I’ve had more than one person tell me, when I tell them what I do, that they expected that I had many people who in the last part of their life made some sort of deathbed confession. In the last 10 years of my ministry in hospice I can say that I cannot remember a single time when I was called over to some patient’s bedside as they mended their ways and repented.
The first reason is simply practical: most of the folks we have on hospice are in no condition to confess anything. Due to dementia or stroke, many are left not being able to understand or be understood. Also many who are in the beginning stages of dying are too weak to do so and are unresponsive or comatose.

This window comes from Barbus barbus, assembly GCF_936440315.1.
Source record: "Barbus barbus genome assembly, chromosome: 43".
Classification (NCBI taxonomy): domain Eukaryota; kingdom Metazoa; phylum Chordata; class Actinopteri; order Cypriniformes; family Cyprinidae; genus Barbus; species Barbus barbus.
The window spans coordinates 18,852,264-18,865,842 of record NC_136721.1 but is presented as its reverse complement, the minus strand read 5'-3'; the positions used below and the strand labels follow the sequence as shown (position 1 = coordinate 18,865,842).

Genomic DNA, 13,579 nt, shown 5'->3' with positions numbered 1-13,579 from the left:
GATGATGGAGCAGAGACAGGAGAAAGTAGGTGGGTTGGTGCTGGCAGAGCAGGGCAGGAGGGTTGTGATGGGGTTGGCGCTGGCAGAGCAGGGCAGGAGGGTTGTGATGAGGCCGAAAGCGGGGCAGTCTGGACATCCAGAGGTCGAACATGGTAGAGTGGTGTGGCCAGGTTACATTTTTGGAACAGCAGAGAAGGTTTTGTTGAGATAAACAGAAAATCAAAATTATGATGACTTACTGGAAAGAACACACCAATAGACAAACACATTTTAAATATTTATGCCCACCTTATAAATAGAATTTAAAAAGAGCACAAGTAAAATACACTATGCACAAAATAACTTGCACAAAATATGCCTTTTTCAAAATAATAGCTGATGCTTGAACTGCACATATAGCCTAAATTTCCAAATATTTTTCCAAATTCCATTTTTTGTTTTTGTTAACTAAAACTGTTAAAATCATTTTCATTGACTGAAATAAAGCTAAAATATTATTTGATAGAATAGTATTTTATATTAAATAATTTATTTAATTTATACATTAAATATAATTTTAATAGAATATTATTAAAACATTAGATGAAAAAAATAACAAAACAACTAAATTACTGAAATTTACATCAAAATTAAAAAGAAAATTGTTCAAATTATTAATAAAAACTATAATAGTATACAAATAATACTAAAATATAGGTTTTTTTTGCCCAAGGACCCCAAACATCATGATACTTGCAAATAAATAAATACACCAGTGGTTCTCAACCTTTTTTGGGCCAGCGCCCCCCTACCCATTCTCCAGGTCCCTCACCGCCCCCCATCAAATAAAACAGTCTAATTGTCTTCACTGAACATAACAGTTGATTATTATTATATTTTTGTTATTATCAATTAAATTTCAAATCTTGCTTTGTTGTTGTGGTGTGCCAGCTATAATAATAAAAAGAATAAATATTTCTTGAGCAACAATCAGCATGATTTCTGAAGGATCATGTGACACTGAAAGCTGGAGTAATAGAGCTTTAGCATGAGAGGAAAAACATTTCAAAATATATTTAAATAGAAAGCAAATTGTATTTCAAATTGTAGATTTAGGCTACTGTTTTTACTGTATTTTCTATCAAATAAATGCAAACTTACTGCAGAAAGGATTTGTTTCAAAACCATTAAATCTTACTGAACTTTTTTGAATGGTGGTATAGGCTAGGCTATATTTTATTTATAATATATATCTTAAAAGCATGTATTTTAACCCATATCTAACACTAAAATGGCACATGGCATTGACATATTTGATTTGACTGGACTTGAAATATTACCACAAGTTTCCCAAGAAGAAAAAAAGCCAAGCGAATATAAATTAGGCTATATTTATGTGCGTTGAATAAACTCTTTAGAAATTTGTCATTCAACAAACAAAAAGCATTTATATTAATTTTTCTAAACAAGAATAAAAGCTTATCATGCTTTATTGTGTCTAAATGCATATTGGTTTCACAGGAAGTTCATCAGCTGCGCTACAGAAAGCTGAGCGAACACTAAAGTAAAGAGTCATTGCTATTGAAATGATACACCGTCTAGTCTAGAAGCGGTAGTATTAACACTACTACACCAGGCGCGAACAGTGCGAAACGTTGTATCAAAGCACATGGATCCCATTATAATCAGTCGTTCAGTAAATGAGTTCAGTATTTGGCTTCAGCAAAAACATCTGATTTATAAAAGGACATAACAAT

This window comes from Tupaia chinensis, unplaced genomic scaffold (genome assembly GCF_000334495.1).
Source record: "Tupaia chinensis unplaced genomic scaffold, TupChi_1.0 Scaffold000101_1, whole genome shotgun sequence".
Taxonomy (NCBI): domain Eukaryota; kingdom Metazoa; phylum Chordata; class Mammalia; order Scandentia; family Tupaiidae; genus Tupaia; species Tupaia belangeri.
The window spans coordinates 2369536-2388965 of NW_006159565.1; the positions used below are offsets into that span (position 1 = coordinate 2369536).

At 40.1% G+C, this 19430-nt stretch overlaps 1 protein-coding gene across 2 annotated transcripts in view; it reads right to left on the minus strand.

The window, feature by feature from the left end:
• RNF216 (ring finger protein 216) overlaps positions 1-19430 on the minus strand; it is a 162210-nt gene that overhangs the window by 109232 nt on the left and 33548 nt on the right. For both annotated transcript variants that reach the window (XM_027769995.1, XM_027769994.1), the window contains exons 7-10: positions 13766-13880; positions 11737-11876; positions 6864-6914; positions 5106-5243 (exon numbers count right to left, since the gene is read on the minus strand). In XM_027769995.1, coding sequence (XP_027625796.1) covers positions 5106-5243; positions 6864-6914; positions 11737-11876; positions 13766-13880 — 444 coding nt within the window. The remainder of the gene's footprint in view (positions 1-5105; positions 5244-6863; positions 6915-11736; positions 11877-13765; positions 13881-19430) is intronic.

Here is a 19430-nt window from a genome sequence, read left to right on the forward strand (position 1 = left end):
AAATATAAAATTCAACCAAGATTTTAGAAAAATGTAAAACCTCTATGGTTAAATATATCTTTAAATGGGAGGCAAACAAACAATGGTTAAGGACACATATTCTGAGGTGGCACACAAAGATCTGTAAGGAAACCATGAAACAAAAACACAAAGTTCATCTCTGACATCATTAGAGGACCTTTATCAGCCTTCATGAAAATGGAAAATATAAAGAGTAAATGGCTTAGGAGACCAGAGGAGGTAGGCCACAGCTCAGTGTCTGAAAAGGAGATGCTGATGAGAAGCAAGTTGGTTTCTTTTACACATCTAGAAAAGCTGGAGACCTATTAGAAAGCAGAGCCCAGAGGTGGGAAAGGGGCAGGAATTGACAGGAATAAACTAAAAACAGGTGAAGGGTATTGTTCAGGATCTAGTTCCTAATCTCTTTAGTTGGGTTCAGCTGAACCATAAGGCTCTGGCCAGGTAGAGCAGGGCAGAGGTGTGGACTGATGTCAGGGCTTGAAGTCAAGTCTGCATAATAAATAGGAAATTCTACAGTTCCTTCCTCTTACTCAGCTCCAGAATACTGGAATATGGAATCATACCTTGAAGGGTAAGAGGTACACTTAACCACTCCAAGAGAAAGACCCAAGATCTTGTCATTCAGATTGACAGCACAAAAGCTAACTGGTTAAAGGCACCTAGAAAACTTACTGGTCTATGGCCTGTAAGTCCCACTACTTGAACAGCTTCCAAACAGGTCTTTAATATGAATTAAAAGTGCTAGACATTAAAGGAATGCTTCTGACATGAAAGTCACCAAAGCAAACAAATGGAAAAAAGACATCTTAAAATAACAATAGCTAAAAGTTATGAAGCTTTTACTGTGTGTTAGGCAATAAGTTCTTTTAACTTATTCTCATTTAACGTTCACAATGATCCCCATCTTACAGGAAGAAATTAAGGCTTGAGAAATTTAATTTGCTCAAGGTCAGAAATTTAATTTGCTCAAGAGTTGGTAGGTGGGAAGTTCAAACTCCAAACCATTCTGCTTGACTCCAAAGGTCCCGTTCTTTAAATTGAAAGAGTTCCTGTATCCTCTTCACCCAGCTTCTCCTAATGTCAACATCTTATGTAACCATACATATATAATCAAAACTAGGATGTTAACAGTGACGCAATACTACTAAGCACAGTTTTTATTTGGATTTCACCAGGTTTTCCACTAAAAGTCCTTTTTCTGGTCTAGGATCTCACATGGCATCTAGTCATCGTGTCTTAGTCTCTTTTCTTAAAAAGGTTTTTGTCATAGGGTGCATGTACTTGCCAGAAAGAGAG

The second is coincidental: folks who choose hospice aren’t typically afraid of dying. They’ve accepted it, and with that acceptance comes a resolution to let happen what is going to happen. Those with faith of some kind, weak or strong, haven’t felt the need to confess to me as they’ve already confessed to God or to their own priest.
I have dealt with guilt, anger, depression, and all of the other aspects of grief that come from dying. However by and large their haven’t been the touching deathbed confessions that you see on TV or in movies.